Friday, 23 August 2013

The Perfect Placement

In a regularly held company catch up meeting we were talking about a potential work placement coming in and what they might be tasked with doing. This is unusual for us - we haven't had a graduate placement in since I was there on placement over a year ago now, so having students in is a habit we have gotten out of (which by the way I completely disagree with). What I found interesting about this meeting was that considering I was the placement there not so long ago, they didn't ask me what a graduate placement might like to do, which troubled me.

Suggestions that went round included "the Christmas card" (very funny)... "Birthday cards"(...) "Making tea.." all very funny suggestions. When serious ideas came up they were laced with phrases like - "placement job" - That's the perfect job for a placement. By this phrase what they meant was - that is a job suited to a placement because it is not a job for us (high and mighty designers).

To be honest, to some extent they are right. A new graduate wants to integrate into the agency. I always wanted to be useful. I hated it when I found out that the job they had given me was a made up one. I preferred doing "placement jobs" like cutting up, popping to the shops for samples, photographing products/places - bits and bobs (much like I do now) because it not only gives the graduate a realistic impression of what they are capable of and would be doing within the company full-time should they stay on, but also proves to the company that they are capable of being useful and financially viable. Of course a design internship consisting only of these tasks is a disappointing one. So it is good to be involved in briefings and some form of mac work, so that you do come out with some experience and a few more illustrator shortcuts under your belt. Better still, if you are there for some time, design work is important.  Useful for both the graduate to show their development during that internship and for the company to ascertain the graduate's creative potential. It would be foolish (or impossible) for them to hire you without some idea of your creative capabilities.

So my suggestions to my company would be: integration (bits and bobs) as well as creative work - but the more live the project the better and to work with some one is also important because it is imperative you have someone to ask questions, a mentor or a benchmark who can show you what sort of level a design needs to be at to present to a client. The important aspect of an internship as well is its length. Having had many week long internships, I can definitely say that a week is not a long enough period for you to either gain anything or be remembered. A month is a much better time scale to fit in all aspects of a good internship.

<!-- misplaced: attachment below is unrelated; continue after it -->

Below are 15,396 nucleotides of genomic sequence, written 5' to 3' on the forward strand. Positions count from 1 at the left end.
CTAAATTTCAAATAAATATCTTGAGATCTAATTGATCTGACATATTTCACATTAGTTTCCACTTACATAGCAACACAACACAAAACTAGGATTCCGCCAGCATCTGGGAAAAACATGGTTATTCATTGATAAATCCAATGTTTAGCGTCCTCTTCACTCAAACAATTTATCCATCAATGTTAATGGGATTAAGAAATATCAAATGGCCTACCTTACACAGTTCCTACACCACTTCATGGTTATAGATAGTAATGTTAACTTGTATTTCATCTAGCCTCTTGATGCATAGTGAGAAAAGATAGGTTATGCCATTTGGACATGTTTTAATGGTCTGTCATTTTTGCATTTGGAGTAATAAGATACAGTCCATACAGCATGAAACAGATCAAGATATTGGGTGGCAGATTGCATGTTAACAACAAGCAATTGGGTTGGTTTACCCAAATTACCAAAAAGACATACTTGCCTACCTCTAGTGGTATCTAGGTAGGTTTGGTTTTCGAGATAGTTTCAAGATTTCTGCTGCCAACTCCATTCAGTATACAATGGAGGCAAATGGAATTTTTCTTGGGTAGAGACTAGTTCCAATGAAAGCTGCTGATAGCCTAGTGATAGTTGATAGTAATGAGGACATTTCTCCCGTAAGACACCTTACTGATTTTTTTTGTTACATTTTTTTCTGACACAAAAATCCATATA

I would love to hear your ideas on the perfect tasks for interns. I know many junior designers end up managing the placement schemes, so it would be good to hear what sort of tasks are handed out to your graduates and which you find most successful and well received. Or as an intern, what do you find works best for you? Also, if you have any under graduate interns in (degree students, foundation students, or gcse students) how does the scheme cater for their very different needs?

Sunday, 18 August 2013

The First Job Trap

I have spent the last week trying to convince my friend to leave his job. He got the job a year or so ago after a long drawn out placement, but was so relieved and happy; it was the job he always wanted. It is a good job in the sense that as a junior designer he has alot of responsibility, which I have found to be quite rare. As one of only three designers (one of which is a graduate placement), designing is a daily occurrence. By contrast, my role within a larger company (in a different design sector) restricts me to few design projects, with a lot of time being dedicated to the bits and bobs that lead and support the design work (the boring stuff) - so I have always been a little bit jealous of his job. He engages with clients, supervises placements and is generally well respected and liked in the company. They would miss him if he left.

The issue he has with his job - and there is always one niggle in every job - is a big one; his problem is his workload. It is rare for him to leave work on time, and when his managing director insists he stay until 2am to finish a project for the next day, he says no problem. It is a problem. With regular requests like this and many unpaid overtime hours worked, it is affecting my friends well being. I have told him it is time to say no. When you work late consistently you are not only risking your health and happiness, not to mention sacrificing your free time, but you are making things worse for yourself. What they clearly need at his company is a new member of staff. The trouble is if he keeps staying late, they won't realise they need one, they will keep scheduling work into unrealistic deadlines, and the cycle will continue. I am not saying you should never stay late. I am all for pulling together with the team to meet a pitch deadline - but in his job there is no team effort - his boss leaves at 5 on the dot every day - now that's not fair.